Laying the foundation : Sowing the seeds of future

Laying the foundation : Sowing the seeds of future

 

Indian dream to become a knowledge society depends upon India’s ability to make knowledge assets more valuable and precious than physical assets. The lack of possession of physical or financial assets would then determine to much lesser extent the destiny of an individual or group than the possession of ideas, innovations and other knowledge assets. Asymmetry in knowledge market is  just like in any other resource market. However, this asymmetry can be overcome more easily through initiatives and efforts of individuals or groups than any other asymmetry. Imagination backed up by institutional support for knowledge resources can transform India. But the problem is that old habits die hard. Unless we sow the seeds of imagination and innovation early in life, it is not easy to inculcate or nurture the creative spirit at a later stage in life. That is the reason that SRISTI started looking at the creativity of children a long time ago.

In the first biodiversity contest held in Madurai with the help of Seva in 1992, a student of grade 5 who came first listed as many as 116 different species of plant along with their uses. The adult who was considered the best could identify 240 species. Two other contests were organized then in Gangagarh village in District Bulandshahar  in 1994. Subsequently, thousands of children participated in the biodiversity competitions and revealed tremendous knowledge about their environment. There were always only a few kids who were far ahead of the rest.. We also learnt that girls outperformed boys in the primary classes and so did scheduled caste and OBC children outperformed the rest, understandable in view of the larger dependence of such communities on nature.  But once the girls  started taking care of their younger siblings and their  going out alone became less frequent, in higher classes they  started losing out in their knowledge advantage of biodiversity compared to boys.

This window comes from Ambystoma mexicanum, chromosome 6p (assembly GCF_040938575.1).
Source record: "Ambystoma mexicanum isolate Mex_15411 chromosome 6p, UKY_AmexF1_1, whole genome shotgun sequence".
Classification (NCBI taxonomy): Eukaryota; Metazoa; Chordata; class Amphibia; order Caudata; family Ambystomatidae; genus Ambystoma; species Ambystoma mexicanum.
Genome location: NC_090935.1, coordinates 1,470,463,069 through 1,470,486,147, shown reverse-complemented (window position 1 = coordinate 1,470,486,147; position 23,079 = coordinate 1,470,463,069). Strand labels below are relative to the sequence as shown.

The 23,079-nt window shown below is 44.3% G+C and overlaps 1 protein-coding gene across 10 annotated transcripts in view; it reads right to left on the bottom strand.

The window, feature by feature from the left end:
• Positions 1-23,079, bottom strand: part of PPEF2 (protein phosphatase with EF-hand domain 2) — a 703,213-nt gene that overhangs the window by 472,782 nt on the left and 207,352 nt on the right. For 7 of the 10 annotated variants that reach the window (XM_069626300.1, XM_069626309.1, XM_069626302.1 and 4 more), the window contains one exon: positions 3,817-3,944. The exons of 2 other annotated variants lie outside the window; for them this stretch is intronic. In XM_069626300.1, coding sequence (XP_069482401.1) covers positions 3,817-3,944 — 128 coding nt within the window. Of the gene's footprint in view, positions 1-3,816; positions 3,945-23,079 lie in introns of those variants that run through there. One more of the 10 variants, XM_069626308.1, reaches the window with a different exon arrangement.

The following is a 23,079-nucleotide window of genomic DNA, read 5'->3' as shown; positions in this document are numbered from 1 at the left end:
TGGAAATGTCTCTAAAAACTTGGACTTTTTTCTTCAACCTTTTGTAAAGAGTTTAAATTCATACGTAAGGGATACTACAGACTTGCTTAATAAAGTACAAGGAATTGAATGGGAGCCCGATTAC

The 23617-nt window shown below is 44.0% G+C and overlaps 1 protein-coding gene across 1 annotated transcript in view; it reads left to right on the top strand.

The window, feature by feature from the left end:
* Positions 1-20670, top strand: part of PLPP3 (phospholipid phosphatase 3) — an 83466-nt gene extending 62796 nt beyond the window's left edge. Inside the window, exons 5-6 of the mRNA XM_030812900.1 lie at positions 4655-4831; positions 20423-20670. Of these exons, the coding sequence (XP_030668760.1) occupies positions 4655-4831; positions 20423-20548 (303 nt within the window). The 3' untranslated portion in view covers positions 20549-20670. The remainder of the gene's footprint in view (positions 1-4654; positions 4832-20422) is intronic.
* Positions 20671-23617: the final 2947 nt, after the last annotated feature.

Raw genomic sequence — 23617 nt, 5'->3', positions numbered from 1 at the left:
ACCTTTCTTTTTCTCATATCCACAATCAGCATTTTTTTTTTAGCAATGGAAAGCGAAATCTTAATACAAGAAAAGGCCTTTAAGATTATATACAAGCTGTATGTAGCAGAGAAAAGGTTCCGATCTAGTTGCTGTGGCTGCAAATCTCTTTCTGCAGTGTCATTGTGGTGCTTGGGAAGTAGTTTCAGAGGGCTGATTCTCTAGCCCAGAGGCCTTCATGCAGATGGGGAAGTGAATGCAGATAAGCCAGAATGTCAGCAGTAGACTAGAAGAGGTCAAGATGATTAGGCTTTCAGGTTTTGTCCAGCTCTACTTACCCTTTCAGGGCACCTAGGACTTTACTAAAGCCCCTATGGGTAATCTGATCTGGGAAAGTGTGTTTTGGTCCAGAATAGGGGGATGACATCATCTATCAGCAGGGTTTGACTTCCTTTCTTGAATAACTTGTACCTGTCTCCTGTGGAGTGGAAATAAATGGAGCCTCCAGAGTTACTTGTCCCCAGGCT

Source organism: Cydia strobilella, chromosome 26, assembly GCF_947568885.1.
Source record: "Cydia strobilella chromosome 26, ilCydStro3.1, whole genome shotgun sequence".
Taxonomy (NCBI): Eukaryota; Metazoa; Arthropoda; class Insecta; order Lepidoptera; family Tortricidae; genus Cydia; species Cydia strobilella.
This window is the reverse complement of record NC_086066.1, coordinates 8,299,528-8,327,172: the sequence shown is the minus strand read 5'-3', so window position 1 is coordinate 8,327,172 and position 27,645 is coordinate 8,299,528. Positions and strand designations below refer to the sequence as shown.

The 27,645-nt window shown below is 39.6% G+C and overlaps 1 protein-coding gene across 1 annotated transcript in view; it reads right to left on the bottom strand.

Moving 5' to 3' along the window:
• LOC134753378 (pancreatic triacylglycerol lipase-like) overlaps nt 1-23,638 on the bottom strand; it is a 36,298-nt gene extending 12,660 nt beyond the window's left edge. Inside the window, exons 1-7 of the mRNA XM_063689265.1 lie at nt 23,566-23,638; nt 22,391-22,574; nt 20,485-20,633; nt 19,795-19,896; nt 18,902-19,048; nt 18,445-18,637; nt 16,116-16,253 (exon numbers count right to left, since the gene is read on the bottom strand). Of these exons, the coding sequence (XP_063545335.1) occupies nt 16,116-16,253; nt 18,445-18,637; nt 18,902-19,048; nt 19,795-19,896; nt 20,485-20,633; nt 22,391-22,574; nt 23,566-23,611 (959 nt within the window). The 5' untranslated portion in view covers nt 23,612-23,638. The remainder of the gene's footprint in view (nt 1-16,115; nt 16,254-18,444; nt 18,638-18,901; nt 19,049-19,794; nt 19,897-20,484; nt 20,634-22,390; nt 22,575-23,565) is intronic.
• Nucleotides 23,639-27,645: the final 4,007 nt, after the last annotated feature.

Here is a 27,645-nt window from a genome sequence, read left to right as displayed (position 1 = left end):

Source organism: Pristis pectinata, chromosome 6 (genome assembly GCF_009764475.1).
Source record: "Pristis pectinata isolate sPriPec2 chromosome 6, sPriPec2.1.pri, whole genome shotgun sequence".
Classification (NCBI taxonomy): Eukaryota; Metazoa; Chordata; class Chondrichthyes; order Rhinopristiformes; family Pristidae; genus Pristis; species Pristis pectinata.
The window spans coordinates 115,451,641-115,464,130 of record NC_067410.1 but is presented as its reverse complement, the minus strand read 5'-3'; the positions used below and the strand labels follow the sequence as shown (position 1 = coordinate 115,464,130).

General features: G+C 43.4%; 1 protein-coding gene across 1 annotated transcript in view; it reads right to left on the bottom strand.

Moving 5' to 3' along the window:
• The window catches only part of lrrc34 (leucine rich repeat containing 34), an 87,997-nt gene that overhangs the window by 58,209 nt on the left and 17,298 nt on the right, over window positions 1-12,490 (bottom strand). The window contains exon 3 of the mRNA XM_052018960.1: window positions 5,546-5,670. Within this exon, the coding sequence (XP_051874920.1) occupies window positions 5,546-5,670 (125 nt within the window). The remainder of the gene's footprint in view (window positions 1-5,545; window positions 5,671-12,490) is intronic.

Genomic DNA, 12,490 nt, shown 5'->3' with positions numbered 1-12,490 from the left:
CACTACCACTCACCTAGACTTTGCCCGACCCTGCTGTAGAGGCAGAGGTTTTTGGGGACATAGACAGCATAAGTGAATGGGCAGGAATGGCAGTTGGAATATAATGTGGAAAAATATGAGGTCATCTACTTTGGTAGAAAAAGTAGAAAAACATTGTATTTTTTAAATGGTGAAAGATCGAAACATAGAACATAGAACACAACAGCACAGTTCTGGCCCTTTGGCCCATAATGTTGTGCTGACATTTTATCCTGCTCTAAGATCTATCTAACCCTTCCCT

In subsequent years when we started ShodhYatras, we started organizing idea competitions. Even in the traditional food festival (SATVIK) such competitions were organized. Amazing creativity and knowledge richness was found particularly among rural children in different parts of the country. But these kids did not always go very far. Their relative lack of excellence in English language or other subjects stifled their onward hopes. Their creativity did not come to their rescue. Nobody bothered whether a child was innovative, had the ability to independently think or could come out with an unusual way of looking at the world.

And we still wanted to change the world. In the last decade, after NIF (National Innovation Foundation) came into existence, it started giving awards to children innovators in its Presidential Award Functions. However, the number of entries from children was much smaller. At this stage the Honeybee Network decided to intensify the search for creative children and IGNITE 07 became the starting point. Over the years many interesting questions have been posed by the children which have impressed upon us the need to pay special attention to nurturing creativity and innovation among children. Let me illustrate the point by first sharing a few cases of  the kids we met in shodhyatras.